^. From the north the blessings of the Gospel

Diuma among ^ _ *■

the Middle An- then Spread southward, and the conversion of
^ ^*' the Middle Angles ^ ensued. The hand of the

Northumbrian Princess Athflede, daughter of Oswy, was sued
for in marriage by Peada, son of Penda, king of the Mercians ;
but she would only consent to the union on condition of her

A.D. 601-

y Innett,
Or) ST. Ang.
p. 55.

« Soames,
Ch. p. 68.

' Collier,

^ Collier, i.


<■ Soames,

Ch. p. 68.

<■ Innett,
Orig. Ang.
p. 55.

>^ Collier, i.




A.D. 601-

f Collier,

e Soamcs,
Ch. quotes
Bcde, iii. 21 ,
p. 219.
n Innett,
Orig. Aug.
p. 57.

' Soames,
Cli. p. 69.

J Inuett,
Oiig. Aug.

'' Collier, i.

Collier, i

'" Soames,
Ch. p. 69.

Chad in Essex.

suitor becoming a Christian. When the great doctrines of
Christianity were submitted to hira, and the hopes of a future
resurrection ^ and a glorious immortahty Mere held out to
him, he was so deeply affected as to declare that he would
become a Christian, even though the princess should refuse to
become his wife. Under these circumstances Peada was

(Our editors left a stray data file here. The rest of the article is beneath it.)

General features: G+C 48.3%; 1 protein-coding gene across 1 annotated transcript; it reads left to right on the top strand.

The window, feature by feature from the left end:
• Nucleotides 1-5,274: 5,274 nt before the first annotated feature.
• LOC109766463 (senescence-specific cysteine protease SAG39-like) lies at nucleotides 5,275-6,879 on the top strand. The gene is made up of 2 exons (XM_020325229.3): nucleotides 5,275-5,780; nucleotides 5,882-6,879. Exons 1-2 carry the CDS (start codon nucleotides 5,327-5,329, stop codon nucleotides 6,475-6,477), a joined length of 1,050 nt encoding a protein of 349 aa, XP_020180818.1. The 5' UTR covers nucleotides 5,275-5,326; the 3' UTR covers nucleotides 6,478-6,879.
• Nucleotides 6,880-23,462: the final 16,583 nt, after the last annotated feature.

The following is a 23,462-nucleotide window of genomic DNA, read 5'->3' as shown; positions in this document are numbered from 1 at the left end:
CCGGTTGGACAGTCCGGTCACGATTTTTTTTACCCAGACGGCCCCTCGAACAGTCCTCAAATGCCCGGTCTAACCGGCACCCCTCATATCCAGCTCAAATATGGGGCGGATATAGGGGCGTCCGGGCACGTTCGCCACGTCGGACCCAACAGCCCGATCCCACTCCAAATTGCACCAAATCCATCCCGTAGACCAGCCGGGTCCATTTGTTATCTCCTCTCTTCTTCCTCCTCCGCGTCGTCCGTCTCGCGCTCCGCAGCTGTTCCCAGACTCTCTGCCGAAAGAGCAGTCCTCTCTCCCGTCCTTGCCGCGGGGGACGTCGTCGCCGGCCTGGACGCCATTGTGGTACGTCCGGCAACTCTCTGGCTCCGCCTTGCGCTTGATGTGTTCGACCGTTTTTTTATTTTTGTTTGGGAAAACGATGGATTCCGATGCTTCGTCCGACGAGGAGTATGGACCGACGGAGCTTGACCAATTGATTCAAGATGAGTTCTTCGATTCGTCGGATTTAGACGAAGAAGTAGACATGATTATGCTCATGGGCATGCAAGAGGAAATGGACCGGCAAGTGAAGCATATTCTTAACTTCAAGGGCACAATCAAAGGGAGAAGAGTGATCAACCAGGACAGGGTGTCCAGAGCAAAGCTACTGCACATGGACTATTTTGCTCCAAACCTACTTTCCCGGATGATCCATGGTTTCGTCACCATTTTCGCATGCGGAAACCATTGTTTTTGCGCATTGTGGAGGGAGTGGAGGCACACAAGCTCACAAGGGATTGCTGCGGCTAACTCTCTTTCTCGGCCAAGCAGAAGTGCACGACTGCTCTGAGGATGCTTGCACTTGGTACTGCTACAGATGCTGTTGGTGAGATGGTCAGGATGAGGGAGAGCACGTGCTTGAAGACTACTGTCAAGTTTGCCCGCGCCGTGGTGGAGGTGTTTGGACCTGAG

baptized, together with his followers, by Finan, who had then
succeeded to the bishopric of Lindisfarne. Under such au-
spices Diuma^ was consecrated l)ishop of the Mercians, or
Middle Angles, and taking with him three English priests^,
Cedda, Atta, and Betti, preached both to the nobles and
common people of that division of our country, who were
persuaded in great numbers to renounce paganism and to be
baptized into the Church. Thus from members of our native
Church central England received the glad tidings of sal-

From the same quarter the kingdom of
Essex, that part of the country chiefly com-
prised in the modern diocese * of London, received again the
blessings of the Christian faith. Since the failure of Mellitus
heathenism seems to have prevailed there ; but now Chad J, a
native Christian, was solemnly consecrated '' as bishop of that
district by Finan ; and having repaired from Northumbria, at
this time the cradle of our national faith, he pursued his labours
in Essex, which were crowned with success; and its inha-
bitants were thus reclaimed from Gentile superstitions. Priests
and deacons were ordained ^ by this bishop to assist him in